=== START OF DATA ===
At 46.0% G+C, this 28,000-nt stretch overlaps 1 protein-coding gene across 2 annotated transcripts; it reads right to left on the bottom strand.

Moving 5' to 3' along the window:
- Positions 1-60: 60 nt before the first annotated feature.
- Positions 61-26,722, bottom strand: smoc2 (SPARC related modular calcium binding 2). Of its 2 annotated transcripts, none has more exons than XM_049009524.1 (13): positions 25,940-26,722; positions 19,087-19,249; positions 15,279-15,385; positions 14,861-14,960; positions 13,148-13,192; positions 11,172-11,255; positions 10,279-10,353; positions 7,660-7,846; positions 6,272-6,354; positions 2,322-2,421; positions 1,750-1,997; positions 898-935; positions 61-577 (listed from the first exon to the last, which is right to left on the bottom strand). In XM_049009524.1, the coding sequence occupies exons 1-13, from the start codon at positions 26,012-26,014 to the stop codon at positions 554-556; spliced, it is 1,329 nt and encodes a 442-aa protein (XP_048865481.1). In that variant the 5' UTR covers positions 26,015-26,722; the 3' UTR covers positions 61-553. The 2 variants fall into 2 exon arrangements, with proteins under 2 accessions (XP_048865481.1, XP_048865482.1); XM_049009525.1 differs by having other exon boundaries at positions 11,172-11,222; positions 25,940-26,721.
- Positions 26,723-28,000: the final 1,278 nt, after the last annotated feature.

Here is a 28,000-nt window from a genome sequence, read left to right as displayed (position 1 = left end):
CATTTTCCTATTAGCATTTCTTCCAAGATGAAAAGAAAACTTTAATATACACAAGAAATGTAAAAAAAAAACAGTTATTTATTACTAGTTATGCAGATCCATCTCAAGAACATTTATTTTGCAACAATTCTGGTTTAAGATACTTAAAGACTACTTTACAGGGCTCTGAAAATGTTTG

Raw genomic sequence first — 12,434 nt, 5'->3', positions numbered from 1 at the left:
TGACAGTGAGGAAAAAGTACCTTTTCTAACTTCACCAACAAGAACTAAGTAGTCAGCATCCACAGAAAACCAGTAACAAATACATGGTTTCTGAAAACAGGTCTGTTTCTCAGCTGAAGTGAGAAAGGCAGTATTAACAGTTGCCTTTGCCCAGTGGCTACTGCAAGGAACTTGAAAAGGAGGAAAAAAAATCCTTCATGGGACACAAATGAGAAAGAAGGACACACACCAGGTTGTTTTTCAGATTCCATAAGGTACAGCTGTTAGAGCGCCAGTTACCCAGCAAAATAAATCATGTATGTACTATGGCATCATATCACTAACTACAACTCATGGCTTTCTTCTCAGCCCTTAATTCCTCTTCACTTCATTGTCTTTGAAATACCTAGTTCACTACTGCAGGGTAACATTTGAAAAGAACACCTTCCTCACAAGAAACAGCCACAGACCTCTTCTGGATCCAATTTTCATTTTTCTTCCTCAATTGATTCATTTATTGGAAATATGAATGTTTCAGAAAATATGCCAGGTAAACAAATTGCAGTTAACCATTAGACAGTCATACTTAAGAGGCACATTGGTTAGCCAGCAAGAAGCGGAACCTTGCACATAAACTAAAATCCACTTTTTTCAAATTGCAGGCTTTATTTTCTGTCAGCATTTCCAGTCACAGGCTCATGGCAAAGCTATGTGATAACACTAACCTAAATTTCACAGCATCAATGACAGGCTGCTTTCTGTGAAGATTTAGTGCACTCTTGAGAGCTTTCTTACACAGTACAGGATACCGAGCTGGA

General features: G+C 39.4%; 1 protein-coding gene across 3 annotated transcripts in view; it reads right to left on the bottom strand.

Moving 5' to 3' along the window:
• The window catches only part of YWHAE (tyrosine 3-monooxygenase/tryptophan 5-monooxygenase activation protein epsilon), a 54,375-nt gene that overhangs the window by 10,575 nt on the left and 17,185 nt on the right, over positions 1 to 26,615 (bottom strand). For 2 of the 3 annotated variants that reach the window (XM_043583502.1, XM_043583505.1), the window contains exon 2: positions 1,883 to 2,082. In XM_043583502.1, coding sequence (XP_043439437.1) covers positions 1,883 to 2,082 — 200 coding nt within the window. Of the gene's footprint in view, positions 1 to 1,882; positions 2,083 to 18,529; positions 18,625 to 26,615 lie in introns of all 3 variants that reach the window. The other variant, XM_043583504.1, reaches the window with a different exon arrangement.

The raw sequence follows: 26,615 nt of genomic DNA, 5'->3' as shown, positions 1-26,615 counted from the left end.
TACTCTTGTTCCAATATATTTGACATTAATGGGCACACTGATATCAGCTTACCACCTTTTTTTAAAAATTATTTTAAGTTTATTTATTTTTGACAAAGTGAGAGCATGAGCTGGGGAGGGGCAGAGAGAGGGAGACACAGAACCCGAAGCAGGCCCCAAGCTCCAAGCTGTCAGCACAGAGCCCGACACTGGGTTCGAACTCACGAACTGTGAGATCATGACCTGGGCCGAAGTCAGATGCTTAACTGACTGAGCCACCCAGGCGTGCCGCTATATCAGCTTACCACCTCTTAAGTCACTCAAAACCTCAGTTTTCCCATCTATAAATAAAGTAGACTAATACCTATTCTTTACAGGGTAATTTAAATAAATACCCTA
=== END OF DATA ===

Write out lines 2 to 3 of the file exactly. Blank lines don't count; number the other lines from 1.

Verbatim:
Moving 5' to 3' along the window:
- Positions 1-60: 60 nt before the first annotated feature.